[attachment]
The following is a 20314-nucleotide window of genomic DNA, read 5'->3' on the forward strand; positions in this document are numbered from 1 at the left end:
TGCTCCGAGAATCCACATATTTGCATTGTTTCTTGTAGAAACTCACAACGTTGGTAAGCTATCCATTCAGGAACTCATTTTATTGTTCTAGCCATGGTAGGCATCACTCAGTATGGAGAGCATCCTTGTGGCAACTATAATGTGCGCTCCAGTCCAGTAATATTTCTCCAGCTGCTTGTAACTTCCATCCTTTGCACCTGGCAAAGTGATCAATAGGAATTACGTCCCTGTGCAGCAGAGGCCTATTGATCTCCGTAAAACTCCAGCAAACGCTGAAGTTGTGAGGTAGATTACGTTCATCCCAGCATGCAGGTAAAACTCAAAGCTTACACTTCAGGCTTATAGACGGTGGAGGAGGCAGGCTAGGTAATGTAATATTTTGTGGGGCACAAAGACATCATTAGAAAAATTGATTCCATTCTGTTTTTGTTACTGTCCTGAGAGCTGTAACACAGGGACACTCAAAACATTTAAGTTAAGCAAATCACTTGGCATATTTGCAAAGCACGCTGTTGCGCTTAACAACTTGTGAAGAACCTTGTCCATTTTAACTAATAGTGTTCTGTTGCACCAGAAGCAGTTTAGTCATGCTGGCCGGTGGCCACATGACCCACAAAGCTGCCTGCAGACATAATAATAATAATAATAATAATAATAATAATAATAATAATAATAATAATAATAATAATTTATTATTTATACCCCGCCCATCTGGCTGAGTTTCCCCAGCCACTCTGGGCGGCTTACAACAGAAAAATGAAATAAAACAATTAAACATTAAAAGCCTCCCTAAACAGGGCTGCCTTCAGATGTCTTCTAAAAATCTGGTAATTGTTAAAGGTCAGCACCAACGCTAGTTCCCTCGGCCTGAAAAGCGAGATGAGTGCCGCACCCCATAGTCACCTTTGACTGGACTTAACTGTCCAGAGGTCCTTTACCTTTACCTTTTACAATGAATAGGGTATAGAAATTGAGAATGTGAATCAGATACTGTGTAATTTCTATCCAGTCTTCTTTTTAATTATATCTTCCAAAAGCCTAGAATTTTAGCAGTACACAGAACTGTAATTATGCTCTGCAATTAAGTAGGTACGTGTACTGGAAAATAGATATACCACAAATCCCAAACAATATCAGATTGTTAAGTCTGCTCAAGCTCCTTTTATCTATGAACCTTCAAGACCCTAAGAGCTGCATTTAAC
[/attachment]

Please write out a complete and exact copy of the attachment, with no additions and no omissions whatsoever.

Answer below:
The following is a 20314-nucleotide window of genomic DNA, read 5'->3' on the forward strand; positions in this document are numbered from 1 at the left end:
TGCTCCGAGAATCCACATATTTGCATTGTTTCTTGTAGAAACTCACAACGTTGGTAAGCTATCCATTCAGGAACTCATTTTATTGTTCTAGCCATGGTAGGCATCACTCAGTATGGAGAGCATCCTTGTGGCAACTATAATGTGCGCTCCAGTCCAGTAATATTTCTCCAGCTGCTTGTAACTTCCATCCTTTGCACCTGGCAAAGTGATCAATAGGAATTACGTCCCTGTGCAGCAGAGGCCTATTGATCTCCGTAAAACTCCAGCAAACGCTGAAGTTGTGAGGTAGATTACGTTCATCCCAGCATGCAGGTAAAACTCAAAGCTTACACTTCAGGCTTATAGACGGTGGAGGAGGCAGGCTAGGTAATGTAATATTTTGTGGGGCACAAAGACATCATTAGAAAAATTGATTCCATTCTGTTTTTGTTACTGTCCTGAGAGCTGTAACACAGGGACACTCAAAACATTTAAGTTAAGCAAATCACTTGGCATATTTGCAAAGCACGCTGTTGCGCTTAACAACTTGTGAAGAACCTTGTCCATTTTAACTAATAGTGTTCTGTTGCACCAGAAGCAGTTTAGTCATGCTGGCCGGTGGCCACATGACCCACAAAGCTGCCTGCAGACATAATAATAATAATAATAATAATAATAATAATAATAATAATAATAATAATAATAATAATTTATTATTTATACCCCGCCCATCTGGCTGAGTTTCCCCAGCCACTCTGGGCGGCTTACAACAGAAAAATGAAATAAAACAATTAAACATTAAAAGCCTCCCTAAACAGGGCTGCCTTCAGATGTCTTCTAAAAATCTGGTAATTGTTAAAGGTCAGCACCAACGCTAGTTCCCTCGGCCTGAAAAGCGAGATGAGTGCCGCACCCCATAGTCACCTTTGACTGGACTTAACTGTCCAGAGGTCCTTTACCTTTACCTTTTACAATGAATAGGGTATAGAAATTGAGAATGTGAATCAGATACTGTGTAATTTCTATCCAGTCTTCTTTTTAATTATATCTTCCAAAAGCCTAGAATTTTAGCAGTACACAGAACTGTAATTATGCTCTGCAATTAAGTAGGTACGTGTACTGGAAAATAGATATACCACAAATCCCAAACAATATCAGATTGTTAAGTCTGCTCAAGCTCCTTTTATCTATGAACCTTCAAGACCCTAAGAGCTGCATTTAAC